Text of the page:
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tity of the scene, and even the fact of an interview, rests on a vague tradition. St. Paul's without the walls, once second only to St. Peter's in its dimensions and magnificence, is now a mass of bleak ruins, having been a few years since destroyed by fire. Useless as was this splendid temple, in the deserts of the Campagna, where there are no inhabitants within miles of its doors, it is painful to behold such a wreck of the arts. Massive and beautiful fluted pillars of the Corinthian order, shivered and calcined by the flames, strew a mosaic pavement about 250 feet in length, and half that distance in breadth. The whole area is covered with the stumps, shafts, and fragments of capitals and friezes. No less than one hundred and twenty of these immense columns, many of which were from the tomb of Adrian, rose along the nave and aisles of this proud temple, forming colonnades and vistas of unequalled splendour. A monk from a neighbouring convent, the few inmates of which are pallid with sickness, and starving amidst the waste by which they are surrounded, conducted us through his own cloisters, and over the sad remains of the church, prolonging his services as much as possible, with the hope of augmenting his fee. Behind the place where the high altar once stood, now strewed with the molten scoria of its precious gems, he showed the reputed tomb of St. Paul, in the form of a subterranean vault, with a small altar, before which a taper is still kept burning, and flings its dim rays upon the surrounding ruins. Mad as the project may seem, the Pope is engaged in restoring this costly structure; and scaffoldings have been erected, on which men were at work, in pealing off seared frescos from the shell, preparatory to the contemplated repairs. Such is the folly and fanaticism of the papal government, in erecting temples where there are no worshippers, and in a region so pestilential, that for a considerable part of the year, the most enthusiastic pilgrim would not venture to approach the shrine. Even the monks are driven from their rookery by the mal'aria, and compelled during the sickly months to seek refuge within the walls of Rome.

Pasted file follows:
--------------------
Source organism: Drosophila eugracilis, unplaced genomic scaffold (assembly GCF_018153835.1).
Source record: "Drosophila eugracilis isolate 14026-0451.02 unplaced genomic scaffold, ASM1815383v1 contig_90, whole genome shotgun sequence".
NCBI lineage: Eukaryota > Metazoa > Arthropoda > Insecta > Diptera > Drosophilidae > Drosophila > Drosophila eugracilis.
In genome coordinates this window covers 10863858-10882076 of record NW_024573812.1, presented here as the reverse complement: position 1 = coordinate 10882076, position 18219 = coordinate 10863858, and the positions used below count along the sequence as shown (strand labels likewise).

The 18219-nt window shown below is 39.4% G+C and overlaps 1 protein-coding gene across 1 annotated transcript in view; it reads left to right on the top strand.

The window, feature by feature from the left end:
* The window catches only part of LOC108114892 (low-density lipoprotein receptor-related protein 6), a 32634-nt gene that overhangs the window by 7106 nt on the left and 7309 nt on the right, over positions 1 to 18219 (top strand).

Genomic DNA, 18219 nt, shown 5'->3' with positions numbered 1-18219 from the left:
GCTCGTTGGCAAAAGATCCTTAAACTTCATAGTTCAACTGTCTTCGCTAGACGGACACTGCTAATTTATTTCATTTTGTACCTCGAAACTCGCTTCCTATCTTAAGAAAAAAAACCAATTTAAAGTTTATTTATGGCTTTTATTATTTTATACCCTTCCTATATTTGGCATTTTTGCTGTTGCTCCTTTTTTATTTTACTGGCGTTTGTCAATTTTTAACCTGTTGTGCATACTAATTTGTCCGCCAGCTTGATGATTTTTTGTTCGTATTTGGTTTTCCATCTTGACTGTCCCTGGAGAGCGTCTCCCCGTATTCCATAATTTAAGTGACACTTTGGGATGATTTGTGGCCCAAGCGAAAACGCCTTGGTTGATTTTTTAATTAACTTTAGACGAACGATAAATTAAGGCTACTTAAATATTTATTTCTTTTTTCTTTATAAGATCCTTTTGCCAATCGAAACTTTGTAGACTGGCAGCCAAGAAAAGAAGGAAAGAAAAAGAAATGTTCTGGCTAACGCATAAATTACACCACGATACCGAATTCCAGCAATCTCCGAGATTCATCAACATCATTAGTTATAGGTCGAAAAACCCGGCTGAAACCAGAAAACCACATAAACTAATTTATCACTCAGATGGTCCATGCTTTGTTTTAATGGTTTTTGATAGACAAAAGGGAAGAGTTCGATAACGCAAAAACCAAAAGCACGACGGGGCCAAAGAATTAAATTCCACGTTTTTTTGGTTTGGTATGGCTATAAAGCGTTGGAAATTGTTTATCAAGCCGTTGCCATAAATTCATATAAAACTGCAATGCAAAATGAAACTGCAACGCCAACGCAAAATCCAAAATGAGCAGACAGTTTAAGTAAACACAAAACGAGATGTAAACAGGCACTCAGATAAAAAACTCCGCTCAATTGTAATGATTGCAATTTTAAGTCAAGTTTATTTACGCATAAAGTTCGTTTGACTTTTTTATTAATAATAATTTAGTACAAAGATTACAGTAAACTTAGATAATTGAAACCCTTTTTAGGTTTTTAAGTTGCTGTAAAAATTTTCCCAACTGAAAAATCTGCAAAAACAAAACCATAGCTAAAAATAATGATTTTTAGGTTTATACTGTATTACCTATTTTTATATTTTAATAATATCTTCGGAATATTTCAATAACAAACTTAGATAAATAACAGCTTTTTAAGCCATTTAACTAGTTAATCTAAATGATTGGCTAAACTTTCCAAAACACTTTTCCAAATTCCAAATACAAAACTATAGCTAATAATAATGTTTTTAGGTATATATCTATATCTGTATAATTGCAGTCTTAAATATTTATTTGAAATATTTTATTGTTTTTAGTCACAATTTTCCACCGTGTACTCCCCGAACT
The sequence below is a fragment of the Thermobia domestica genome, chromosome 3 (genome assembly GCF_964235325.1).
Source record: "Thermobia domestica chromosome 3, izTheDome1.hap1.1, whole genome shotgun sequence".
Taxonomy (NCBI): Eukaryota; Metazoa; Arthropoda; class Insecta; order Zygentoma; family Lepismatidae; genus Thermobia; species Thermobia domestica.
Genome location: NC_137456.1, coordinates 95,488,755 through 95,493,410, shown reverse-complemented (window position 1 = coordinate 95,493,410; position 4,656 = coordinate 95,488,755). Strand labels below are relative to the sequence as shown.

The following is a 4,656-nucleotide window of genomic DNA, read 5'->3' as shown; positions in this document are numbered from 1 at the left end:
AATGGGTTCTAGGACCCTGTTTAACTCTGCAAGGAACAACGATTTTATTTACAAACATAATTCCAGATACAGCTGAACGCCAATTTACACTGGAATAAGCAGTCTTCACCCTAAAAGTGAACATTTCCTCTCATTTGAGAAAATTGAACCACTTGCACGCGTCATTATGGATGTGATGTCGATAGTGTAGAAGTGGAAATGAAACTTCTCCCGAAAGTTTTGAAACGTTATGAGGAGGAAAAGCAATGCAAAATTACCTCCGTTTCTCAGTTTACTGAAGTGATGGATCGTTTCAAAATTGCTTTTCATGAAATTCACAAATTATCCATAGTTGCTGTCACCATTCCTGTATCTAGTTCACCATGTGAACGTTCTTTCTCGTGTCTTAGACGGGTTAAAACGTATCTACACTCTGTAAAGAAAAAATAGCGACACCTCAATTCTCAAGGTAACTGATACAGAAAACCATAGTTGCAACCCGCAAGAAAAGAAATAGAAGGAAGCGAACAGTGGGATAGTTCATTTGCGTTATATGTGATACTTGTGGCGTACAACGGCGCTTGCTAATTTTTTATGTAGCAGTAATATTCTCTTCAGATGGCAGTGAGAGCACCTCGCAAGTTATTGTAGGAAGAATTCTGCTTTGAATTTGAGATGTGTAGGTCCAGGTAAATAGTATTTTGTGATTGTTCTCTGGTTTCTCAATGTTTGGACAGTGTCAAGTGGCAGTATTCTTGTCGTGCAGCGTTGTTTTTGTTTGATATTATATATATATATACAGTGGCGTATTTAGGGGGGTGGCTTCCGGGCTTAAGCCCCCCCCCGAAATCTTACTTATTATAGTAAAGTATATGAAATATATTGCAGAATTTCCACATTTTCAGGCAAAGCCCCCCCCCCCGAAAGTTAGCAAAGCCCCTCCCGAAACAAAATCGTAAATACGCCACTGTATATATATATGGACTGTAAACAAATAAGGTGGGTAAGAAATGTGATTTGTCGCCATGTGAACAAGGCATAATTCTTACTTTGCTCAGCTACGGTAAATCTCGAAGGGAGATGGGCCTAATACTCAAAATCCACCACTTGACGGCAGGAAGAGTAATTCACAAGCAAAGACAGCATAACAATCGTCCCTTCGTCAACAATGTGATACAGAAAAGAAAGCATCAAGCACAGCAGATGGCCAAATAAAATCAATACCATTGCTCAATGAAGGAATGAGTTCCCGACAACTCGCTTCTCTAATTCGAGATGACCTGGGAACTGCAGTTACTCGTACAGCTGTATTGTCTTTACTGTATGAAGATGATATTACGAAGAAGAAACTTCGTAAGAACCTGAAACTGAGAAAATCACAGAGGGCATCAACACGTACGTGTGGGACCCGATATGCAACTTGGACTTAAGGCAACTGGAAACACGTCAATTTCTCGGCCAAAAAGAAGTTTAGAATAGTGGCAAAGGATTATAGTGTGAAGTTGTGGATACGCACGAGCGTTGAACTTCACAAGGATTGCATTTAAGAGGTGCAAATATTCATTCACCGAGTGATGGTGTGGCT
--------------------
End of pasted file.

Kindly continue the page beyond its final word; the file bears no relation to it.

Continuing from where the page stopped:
In a second visit to St. Paul's, we extended our ride two miles farther on towards Ostia, to a place where it is said the great Apostle of the Gentiles and many of his proselytes suffered martyrdom. To whatever degree of credibility the legend may be entitled, it has been sufficient in the eyes of the faithful to impart peculiar sanctity to the scene of suffering; and here three other churches have been erected, in the very depths of the Campagna, forming the remotest outposts in the chain of ecclesiastical fortresses encircling Rome. The solitudes in this region are absolutely appalling. There is not to my recollection a single dwelling on the road, in the whole distance of four or five miles



from the gates of the city. Glimpses of the Tiber, rolling through such a perfect desert, in silent and sullen grandeur, only serve to deepen the picture of desolation. Deep excavations have been made in the undulating surface, for obtaining tufo. We saw here and there a shepherd tending his flock of sheep and goats on the green but lonely waste. The most interesting of the group of churches, standing within a few rods of one another, is St. Paul's of the Three Fountains. It is intrinsically a pretty temple, rich in its decorations, among which are two columns of green porphyry, extremely beautiful. But this chapel relies chiefly on its associations, for its attractions both to pilgrims and travellers. In one corner stands a white marble pillar, protected by an iron grate, and a Latin inscription states that it is the identical block, on which St. Paul was beheaded. One of the two monks, who seem to be the sole residents in the vicinity of these three churches, confirmed the authenticity of the tradition, and was very loquacious in citing authorities. But the marble block, (an odd material for the purposes of decapitation,) is not the greatest wonder in this marvellous shrine. Along the walls are three fountains, which, according to the same legendary tales, burst forth all at once in a miraculous manner. friar scooped up a ladle full of the water and gave us to drink. It was found to be pure and refreshing. Two or three squalid peasants, who were journeying from the mouth of the Tiber to Rome, and who here halted to kneel at the holy altar, also drank at the fountains, as if there was some peculiar virtue in the draught.